Lighting the first candle of Advent, we can center on the Hope, the Expectation, the Prophecy of Jesus.
The beginnings hold hope, and we look forward with expectations that those hopes will be fulfilled. There are so many times we do not find that to be the outcome.
The good news of the Gospel, and the reason that Christmas is a time of great joy is the outcome of the fulfillment of God’s promises. The prophets who foretold the pieces of the puzzle of the future did not always see the signs of the completion of those things which they glimpsed within.
1 Peter 1:10-12
10Â Concerning this salvation, the prophets, who spoke of the grace that was to come to you, searched intently and with the greatest care, 11Â trying to find out the time and circumstances to which the Spirit of Christ in them was pointing when he predicted the sufferings of the Messiah and the glories that would follow. 12Â It was revealed to them that they were not serving themselves but you, when they spoke of the things that have now been told you by those who have preached the gospel to you by the Holy Spirit sent from heaven. Even angels long to look into these things.
How many times do we experience a lack of patience when our faith is tested for even short periods of time?
Yet we have many answers to prayers that come quickly, and which we often forget just as quickly. We seem, instead to dwell on the things we ask for which have not come to pass, or fail in our faith when we don’t see evidence in our surrounding circumstances.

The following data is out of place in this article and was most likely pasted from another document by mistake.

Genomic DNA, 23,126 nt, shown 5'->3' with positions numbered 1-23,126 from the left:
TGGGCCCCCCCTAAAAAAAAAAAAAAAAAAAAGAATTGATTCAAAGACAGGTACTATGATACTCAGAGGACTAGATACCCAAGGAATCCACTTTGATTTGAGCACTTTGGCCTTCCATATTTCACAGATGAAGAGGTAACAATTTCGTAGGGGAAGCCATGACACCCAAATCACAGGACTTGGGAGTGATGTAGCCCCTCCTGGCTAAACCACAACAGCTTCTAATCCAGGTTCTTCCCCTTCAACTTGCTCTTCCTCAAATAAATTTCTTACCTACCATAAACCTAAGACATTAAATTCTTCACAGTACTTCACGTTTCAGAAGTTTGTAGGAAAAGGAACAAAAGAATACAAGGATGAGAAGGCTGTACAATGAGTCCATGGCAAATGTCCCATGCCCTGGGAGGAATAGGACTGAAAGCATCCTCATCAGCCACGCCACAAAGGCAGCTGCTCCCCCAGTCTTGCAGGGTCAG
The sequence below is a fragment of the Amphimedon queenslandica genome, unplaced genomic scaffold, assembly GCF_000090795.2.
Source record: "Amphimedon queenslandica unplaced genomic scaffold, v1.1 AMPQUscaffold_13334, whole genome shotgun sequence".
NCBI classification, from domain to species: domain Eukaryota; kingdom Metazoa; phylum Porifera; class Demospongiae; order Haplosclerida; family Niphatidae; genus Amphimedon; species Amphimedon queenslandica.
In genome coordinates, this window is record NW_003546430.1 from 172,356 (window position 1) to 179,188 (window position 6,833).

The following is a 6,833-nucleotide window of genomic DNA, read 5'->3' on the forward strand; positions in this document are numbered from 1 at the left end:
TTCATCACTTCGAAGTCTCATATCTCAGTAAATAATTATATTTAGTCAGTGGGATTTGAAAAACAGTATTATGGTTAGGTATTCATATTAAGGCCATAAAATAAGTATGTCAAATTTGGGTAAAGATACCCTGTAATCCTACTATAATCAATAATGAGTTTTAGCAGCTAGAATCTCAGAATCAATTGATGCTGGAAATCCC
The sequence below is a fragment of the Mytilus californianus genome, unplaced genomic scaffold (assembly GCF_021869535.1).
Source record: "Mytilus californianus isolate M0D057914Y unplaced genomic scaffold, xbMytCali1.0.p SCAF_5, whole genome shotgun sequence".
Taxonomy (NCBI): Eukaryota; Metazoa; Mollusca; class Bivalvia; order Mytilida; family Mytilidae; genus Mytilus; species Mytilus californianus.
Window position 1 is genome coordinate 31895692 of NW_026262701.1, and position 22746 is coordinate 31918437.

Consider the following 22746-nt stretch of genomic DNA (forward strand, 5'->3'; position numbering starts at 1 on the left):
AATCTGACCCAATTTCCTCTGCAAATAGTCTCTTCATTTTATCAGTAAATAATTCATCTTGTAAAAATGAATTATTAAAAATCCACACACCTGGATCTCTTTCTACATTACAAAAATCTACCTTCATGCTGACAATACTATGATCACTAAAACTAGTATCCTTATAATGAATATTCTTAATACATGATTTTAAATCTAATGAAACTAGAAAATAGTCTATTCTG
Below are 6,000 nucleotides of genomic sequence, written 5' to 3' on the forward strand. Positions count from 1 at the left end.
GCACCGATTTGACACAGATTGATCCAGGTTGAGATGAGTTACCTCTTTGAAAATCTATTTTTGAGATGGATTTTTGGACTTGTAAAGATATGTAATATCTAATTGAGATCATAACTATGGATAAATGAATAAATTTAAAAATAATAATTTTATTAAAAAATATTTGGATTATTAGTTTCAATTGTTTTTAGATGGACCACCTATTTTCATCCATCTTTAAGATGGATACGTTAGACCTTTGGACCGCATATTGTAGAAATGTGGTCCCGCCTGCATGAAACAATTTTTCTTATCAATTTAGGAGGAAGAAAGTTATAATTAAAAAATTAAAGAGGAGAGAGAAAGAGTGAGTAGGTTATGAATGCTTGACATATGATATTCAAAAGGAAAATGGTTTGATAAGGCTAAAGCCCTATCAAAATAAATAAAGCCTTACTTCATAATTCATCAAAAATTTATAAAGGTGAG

The reasoningÂ given is that we are “only human” when we doubt, but there are many humans who chose to have faith despite the odds that they faced. It seems that a better way to see this whole struggle with holding onto hope, of refusing to let go of our expectations is just that: a human struggle.
TheÂ letter to Timothy exhorts him to “Fight the good fight of the faith. Take hold of the eternal life to which you were called when you made your good confession in the presence of many witnesses.” To fight against the temptation to give up on God’s promise to us.
God’s promise is salvation in Christ, but this takes many types of expressions for different people. We are each uniquely challenged with inner, and outward, battles in life. Within our common existence and basic needs we have a set of strengths and weaknesses that makes us individual.
Inside this devotional time of focusing in on the expectation of Christ meeting with us, of the revelation of new hope in our souls, of looking for light in a very dark world, what are we looking for this season?
Join me, and record 5 things you hope for this Christmas season. Not the material things, but the spiritual.
- AÂ deeper experience of Christ, getting to know him better.
- A clear view of the hope of salvation, what that means to me personally
- Making room within my heart for more love, joy, and hope.
- Releasing any bitterness or worry, or whatever is taking up space in my life and interfering with the first three goals and hopes.
- Making opportunities to express what I discover within God to those around me: a greater sense of hope and encouragement, an outreach of love.
Those are my five hopes for the Advent season, what are yours?
Is there a specific promise of God that you wish to focus on this season?
I would like to look more closely at “Lo, I am with you always” and learn to be mindful of God’s faithful presence in my life.
Beginning the first of our devotions with the ancient hymn, “O Come, O Come Emmanuel”